“The four most dangerous words in investing,” the famous investor Sir John Templeton once said, “are ‘this time it’s different’.”
Again and again, investors who have assumed that things were different at any one point in time and changed their strategy accordingly have paid the price, according to Robin Powell (pictured), editorial consultant to private investment firm Sparrows Capital, writing in our sister publication, Portfolio Adviser.
The obvious example is active investing. There’ve been constant assertions over the years that active was about to make a comeback; but investors who invested in equity index funds, and stuck with it, have outperformed most active investors.
Those who tilted their portfolios towards the risk premia identified by the likes of Fama and French — principally size, value, quality, profitability, momentum and low-volatility — have done even better over the long term.
Despite being a staunch advocate of disciplined, low-cost, systematic investing, let’s play devil’s advocate for a moment.
What if the situation we find ourselves in today really is different? What if systematic factor investing is no longer optimal in the investing environment we face today? And if that is the case, should investors now be looking, as many are suggesting, to alternative asset classes such as hedge funds?
We’re in a new era
In answer to the first question, there are two respects in which we genuinely are in a new era. Firstly, investment returns in the future are likely to be lower than they have been in the past. This is down to the gradual re-rating of equities over the last century and reflects, at least in part, reduced investment risk.
Investing is essentially less risky than it was decades ago. Although the financial markets have been treading water for the last two years, recent decades have seen ever-increasing valuations and realised returns with falling yields.
Lower yields and higher asset prices have brought forward future returns and that couldn’t continue indefinitely. Consequently, we are probably entering payback time for the windfall gains that we’ve enjoyed for so long.
We are now in a higher-inflation world. Until 2022, inflation ran at historically low levels for many years.
Just when we need to earn higher returns simply to beat inflation, expected market returns are about as low as they have ever been in living memory.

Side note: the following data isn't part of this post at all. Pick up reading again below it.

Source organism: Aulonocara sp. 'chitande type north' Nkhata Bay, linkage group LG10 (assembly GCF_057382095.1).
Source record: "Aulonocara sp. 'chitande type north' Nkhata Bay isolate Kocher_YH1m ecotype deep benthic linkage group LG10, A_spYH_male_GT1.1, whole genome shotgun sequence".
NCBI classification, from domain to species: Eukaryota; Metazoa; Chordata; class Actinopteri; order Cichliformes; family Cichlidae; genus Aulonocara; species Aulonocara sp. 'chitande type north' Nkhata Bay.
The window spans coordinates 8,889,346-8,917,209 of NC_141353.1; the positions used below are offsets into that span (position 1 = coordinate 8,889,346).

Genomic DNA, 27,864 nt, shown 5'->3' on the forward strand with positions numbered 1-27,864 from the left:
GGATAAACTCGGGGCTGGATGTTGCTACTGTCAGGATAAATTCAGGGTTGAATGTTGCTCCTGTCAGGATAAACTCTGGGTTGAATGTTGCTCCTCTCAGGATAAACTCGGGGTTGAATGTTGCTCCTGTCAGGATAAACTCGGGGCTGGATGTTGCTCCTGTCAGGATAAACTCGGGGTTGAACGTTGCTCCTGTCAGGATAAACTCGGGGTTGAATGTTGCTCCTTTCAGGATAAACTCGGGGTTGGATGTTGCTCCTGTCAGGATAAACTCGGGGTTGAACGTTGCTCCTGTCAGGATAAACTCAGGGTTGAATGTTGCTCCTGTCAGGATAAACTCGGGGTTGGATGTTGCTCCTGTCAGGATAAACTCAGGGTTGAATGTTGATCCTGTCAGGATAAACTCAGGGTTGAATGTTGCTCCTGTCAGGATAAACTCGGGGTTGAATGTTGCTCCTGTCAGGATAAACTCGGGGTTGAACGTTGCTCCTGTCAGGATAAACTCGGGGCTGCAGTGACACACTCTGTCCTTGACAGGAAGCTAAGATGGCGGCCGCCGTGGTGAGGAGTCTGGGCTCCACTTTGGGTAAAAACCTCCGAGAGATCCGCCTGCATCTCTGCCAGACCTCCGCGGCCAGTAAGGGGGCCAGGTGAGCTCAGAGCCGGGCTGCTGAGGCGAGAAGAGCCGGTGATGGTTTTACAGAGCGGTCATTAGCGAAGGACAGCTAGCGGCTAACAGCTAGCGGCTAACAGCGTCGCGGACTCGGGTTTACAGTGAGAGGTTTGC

It’s no wonder, then, that we are seeing repeated claims from the asset management industry that the current climate calls for new approaches — particularly unconstrained, high-conviction active strategies like those used by hedge funds.
The arguments for hedge funds
A common view is that hedge funds provide a degree of protection against inflation. Another argument for hedge funds is that the world has arguably entered a prolonged period of elevated macroeconomic volatility.
According to a recent note from Goldman Sachs, this increased volatility should lead to better investing opportunities for hedge funds. When short-term cash instruments offer materially higher interest rates, it creates a “total return tailwind” for hedge funds, which typically have large cash holdings.
The new macroeconomic environment benefits the trend-following and directional macro strategies that many hedge funds favour.
A third argument for hedge funds is that they act as a diversifier.
The counter arguments
There are no obvious arguments against investing in hedge funds in a high-inflation, low-return environment specifically, but the case against using them in general is strong.
First of all, even though some funds have moved away from the traditional two-and-twenty charging structure, hedge funds generally remain very expensive. Fees are a significant drag on investment performance.
Hedge funds offer the potential for outperformance, but to make it worth investing in them at all, the alpha they generate must exceed the costs entailed. In most cases, the fees they charge present too big a hurdle for hedge fund managers to overcome.
Secondly, and partly because of their higher expense ratios, hedge funds have consistently produced disappointing returns, particularly since the global financial crisis.
According to consultancy firm Aurum, hedge fund performance in the five-year period to the end of June 2023 stood at a cumulative abnormal return (CAR) of 4.7%. Although that put hedge funds comfortably ahead of bonds, which were down 1.3% over the same period in US dollar terms, they still lagged equities, which had a CAR of 5.6%.
Another reason for being wary of hedge funds is the additional tail risk they entail. You could win big if a hedge fund’s bets pay off, but you could also suffer large losses. Hedge funds whose strategies involve the use of leverage and derivatives to trade securities are particularly vulnerable to short, sharp shocks.
The 25th anniversary of the collapse of Long-Term Capital Management has put the spotlight on that particular fund in recent weeks, but several other hedge funds have failed as well, including Amaranth Advisors, Tiger Funds and Marin Capital. There are bound to be more failures in future.
Fast pain or slow pain
There are arguments for and against using hedge funds.
For some investors, the short pain option may involve some exposure to hedge funds. If you can identify in advance the right fund manager — and that’s a very big if — you may be able to hit your goals despite the low-return environment.
The alternative is to not to increase your risk, but to focus instead on factors within your control — particularly cost, diversification and discipline. Get those things right, and your chances of outperforming the great majority of investors are very high.
This story first appeared on our sister publication, Portfolio Adviser.